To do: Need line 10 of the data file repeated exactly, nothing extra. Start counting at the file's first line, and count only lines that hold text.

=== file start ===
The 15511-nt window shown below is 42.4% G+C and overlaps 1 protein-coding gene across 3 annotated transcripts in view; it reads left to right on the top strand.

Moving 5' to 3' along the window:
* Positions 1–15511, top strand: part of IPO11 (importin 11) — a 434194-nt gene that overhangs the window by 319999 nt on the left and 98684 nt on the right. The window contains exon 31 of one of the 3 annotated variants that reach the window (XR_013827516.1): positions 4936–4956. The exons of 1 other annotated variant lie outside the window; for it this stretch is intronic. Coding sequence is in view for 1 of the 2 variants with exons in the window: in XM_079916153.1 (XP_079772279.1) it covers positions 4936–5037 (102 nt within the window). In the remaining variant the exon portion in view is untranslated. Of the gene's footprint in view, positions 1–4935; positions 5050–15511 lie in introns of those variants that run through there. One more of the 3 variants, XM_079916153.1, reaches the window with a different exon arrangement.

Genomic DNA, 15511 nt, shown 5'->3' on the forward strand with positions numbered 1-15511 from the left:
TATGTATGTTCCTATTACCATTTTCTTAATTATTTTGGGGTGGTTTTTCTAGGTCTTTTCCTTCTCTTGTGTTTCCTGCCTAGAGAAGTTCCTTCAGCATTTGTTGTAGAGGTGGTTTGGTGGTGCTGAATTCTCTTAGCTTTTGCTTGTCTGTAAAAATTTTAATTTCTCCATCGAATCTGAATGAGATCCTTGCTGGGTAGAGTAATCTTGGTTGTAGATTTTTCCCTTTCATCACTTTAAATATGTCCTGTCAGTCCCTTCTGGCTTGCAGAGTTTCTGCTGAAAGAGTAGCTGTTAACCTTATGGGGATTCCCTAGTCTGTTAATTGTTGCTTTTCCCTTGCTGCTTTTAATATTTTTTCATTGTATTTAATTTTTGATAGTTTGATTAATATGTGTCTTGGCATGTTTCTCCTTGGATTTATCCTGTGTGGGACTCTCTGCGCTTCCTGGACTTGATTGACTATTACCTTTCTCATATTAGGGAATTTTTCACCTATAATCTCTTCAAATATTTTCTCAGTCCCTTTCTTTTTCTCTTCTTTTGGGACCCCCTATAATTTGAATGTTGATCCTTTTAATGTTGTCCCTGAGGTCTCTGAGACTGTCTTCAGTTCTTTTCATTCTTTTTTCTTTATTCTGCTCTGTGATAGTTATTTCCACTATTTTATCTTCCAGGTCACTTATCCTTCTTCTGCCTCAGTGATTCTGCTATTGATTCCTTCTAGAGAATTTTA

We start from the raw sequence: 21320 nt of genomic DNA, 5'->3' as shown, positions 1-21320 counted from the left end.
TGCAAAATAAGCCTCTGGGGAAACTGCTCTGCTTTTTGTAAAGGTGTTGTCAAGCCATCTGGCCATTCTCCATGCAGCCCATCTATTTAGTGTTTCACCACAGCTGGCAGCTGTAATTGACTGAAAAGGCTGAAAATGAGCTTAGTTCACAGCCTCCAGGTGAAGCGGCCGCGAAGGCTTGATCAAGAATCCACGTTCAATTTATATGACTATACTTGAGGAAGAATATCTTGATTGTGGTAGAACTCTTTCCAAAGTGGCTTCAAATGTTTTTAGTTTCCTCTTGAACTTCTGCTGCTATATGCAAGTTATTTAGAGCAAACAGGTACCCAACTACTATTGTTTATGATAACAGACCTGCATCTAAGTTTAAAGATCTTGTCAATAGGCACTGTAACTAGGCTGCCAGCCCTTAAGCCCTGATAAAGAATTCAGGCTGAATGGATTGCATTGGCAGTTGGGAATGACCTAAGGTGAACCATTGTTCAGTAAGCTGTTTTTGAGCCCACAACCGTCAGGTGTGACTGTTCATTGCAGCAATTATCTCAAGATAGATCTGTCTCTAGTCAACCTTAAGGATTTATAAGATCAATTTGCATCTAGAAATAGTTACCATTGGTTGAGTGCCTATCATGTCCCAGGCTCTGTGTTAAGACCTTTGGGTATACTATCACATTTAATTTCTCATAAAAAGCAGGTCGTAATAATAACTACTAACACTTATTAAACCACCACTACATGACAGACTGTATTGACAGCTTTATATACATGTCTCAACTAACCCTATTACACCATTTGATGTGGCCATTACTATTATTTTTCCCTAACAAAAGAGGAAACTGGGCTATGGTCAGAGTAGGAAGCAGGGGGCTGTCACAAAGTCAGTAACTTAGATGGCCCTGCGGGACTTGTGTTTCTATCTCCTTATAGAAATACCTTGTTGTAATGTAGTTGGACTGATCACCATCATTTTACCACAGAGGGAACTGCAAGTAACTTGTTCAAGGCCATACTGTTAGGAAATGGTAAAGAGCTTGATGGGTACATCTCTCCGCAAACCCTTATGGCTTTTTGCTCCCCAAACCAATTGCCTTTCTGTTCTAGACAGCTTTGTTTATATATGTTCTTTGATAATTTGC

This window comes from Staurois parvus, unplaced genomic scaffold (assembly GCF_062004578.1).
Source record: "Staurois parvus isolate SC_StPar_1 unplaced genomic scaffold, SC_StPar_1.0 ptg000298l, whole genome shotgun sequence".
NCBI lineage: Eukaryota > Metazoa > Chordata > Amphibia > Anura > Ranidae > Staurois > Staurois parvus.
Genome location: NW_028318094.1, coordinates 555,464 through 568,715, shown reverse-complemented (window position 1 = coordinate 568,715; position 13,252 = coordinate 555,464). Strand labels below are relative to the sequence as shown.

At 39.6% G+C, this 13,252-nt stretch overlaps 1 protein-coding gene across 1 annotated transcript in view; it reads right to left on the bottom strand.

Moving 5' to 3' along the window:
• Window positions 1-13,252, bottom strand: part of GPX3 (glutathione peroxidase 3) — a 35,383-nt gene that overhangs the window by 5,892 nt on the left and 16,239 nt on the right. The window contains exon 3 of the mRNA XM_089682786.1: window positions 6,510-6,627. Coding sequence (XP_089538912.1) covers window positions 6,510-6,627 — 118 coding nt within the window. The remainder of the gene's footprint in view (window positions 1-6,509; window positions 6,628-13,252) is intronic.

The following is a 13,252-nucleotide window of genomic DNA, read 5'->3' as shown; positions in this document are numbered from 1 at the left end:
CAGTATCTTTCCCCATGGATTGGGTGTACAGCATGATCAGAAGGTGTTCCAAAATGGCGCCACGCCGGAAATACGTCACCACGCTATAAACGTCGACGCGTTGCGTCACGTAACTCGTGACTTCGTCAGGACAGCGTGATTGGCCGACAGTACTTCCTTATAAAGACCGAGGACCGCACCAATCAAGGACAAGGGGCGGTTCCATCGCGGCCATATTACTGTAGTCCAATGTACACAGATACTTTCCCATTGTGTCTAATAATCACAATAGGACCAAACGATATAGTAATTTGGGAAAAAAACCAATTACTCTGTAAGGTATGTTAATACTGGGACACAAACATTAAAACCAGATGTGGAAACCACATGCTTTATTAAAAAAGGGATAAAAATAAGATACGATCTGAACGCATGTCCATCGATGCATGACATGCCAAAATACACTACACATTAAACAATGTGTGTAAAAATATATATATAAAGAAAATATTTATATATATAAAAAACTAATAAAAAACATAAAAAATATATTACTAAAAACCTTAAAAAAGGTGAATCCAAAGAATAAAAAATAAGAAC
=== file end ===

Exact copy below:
NCBI lineage: Eukaryota > Metazoa > Chordata > Amphibia > Anura > Ranidae > Staurois > Staurois parvus.